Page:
Freedom First Society

Issue: H.R. 1865, Further Consolidated Appropriations Act, 2020 (Vehicle: National Law Enforcement Museum Commemorative Coin Act).  Question:  On the Motion (Motion to Concur in the House Amendment to the Senate Amendment to H.R. 1865).

Result:  Passed 71 yeas to 23 nays, 6 not voting.  Previously passed in the House (House Roll Call 689, 12-17-19).  Became Public Law 116-94 (signed by the President, 12-20-19).

Freedom First Society: The bipartisan agreement between congressional leaders and the White House consolidated the 12 regular FY2020 appropriations bills into two packages.

This package, labeled “Further Consolidated Appropriations,” comprises eight of the regular appropriations bills, providing $539.9 billion in discretionary funding. The package was not supported by the majority of House Republicans, but, unfortunately, Senate Republicans voted 31 to 21 in favor. The total cost included $520.4 billion subject to the new budget caps raised by the irresponsible Bipartisan Budget Act of 2019 (see House Roll Call 511, 7-25-19).

Presenting a package of eight appropriations bills to Congress, on a take it or leave it basis, just before the Christmas recess is no way to control government spending, let alone roll back unconstitutional spending.  Of course, reining in the federal monster is not the current program driving Washington.

However, if freedom in America is to survive, we must change Washington’s direction, and only determined pressure from an informed public can force the House of Representatives to use its power of the purse to change that direction. We give blue check marks to the 21 GOP senators who voted against this measure, which was overwhelmingly supported by the Democrats.

We have assigned (good vote) to the Nays and (bad vote) to the Yeas. (P = voted present; ? = not voting; blank = not listed on roll call.)

Bill Summary:  H.R. 1865, Further Consolidated Appropriations Act 2020, combines appropriations for eight of the 12 regular appropriations bills for the 2020 fiscal year (ending September 30, 2020).  The eight bills are: Agriculture, Rural Development, and FDA; Energy and Water Development (8% more than the FY 2019); Interior and Environment; Labor-HHS-Education; Legislative Branch; Military Construction and Veterans Affairs; State and Foreign Operations; and Transportation, Housing and Urban Development.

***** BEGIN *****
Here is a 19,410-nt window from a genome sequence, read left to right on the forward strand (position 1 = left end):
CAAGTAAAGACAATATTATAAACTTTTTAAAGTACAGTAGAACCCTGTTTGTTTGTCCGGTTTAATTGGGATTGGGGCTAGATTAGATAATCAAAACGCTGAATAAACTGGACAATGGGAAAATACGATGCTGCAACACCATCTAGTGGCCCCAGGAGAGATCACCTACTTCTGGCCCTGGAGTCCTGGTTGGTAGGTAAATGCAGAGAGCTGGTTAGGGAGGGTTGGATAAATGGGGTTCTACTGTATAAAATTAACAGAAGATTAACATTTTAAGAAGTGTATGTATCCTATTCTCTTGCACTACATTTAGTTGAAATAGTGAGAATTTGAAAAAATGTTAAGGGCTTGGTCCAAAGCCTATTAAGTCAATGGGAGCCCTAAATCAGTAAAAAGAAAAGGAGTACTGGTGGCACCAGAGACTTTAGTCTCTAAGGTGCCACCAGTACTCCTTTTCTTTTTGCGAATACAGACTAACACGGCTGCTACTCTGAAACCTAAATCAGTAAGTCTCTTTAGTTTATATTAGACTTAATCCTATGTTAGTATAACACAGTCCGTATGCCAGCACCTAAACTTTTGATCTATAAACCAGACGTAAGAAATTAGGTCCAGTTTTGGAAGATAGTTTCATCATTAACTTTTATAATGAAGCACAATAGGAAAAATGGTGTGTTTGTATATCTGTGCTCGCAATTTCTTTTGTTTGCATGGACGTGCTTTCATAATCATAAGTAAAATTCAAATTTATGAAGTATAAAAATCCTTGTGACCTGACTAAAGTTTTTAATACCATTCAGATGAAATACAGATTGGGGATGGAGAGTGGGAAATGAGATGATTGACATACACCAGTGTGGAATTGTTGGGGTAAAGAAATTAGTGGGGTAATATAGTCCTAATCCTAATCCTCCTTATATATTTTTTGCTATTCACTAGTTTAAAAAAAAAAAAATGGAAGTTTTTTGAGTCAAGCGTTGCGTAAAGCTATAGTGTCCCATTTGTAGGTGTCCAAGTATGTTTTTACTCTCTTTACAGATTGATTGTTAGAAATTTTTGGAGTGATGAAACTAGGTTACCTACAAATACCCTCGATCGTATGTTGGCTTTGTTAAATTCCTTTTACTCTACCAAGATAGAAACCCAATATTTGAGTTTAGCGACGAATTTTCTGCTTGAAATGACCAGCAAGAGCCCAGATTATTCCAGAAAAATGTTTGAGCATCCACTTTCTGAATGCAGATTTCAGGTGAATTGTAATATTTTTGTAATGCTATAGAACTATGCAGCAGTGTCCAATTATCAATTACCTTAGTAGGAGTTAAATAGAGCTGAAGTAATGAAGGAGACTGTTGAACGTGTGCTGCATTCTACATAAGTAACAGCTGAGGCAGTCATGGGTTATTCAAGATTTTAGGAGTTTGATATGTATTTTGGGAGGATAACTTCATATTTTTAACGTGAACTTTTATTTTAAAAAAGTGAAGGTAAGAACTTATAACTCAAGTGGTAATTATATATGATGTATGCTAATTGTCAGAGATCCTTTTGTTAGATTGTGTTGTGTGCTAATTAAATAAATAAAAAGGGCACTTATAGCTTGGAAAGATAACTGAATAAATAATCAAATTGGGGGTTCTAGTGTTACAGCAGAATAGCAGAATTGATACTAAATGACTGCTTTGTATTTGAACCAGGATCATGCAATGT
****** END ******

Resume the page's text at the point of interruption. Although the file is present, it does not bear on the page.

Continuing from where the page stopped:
In addition, congressional leaders attached numerous legislative provisions to the spending package.

Analysis:   There are many glaring opportunities to cut back unconstitutional programs, starting, for example, with the federal expansions inaugurated under the Johnson administration, such as Housing and Urban Development.   Also, the unconstitutional Department of Education established by President Jimmy Carter.

Energy and Water Development is a joke.  Since 1977 when President Jimmy Carter established the Department of Energy, the department has hampered realistic energy development (nuclear power and shale oil, as examples) in favor of investment in unrealistic low-energy substitutes.

Congressional leaders prefer hitting Congress with a last minute-appropriations package because they know that a return to regular order (votes on the 12 bills separately, and allowing amendments from the floor, would subject unconstitutional socialist spending to unwanted scrutiny.  Even worse, they attach subversive provisions that might not survive a separate vote.

One of the legislative provisions slipped into this Act extends the charter of the controversial U.S. Export-Import Bank for seven more years.  Contrary to its hype of advancing American interests, the Ex-Im Bank has a history of guaranteeing loans to help America’s enemies build up their manufacturing and industry.  The existence of credible adversaries provides pretexts for steps to Internationalist-controlled world government.

If Congress claims to be too busy to consider these measures individually on the floor, that would be just one more indication that the Federal government has become too big and invasive for even a Congress responsible to the people to manage.

Freshman Representative Chip Roy (R-Texas) voiced many of our objections to H.R. 1865 and the procedure for this and the other consolidated appropriations package during “consideration” of the measure (see House Roll Call 689, 12-17-19).

We present here the remarks of two Republican Senators on opposite sides of the fence with regard to this legislation.   We begin with Senator Susan Collins (R-Maine), who provides her support for one of the most outrageous of the eight regular appropriation measures in the package.  The Housing and Urban Development Department is a great example of unconstitutional federal overreach that began with the Lyndon Johnson administration.

The federal government has no constitutional authority to involve itself with “rental assistance for low-income  seniors, homeless youths, and other vulnerable populations.”  Nor should it concern itself with lead paint in homes.

From the Congressional Record Senate, 12-19-19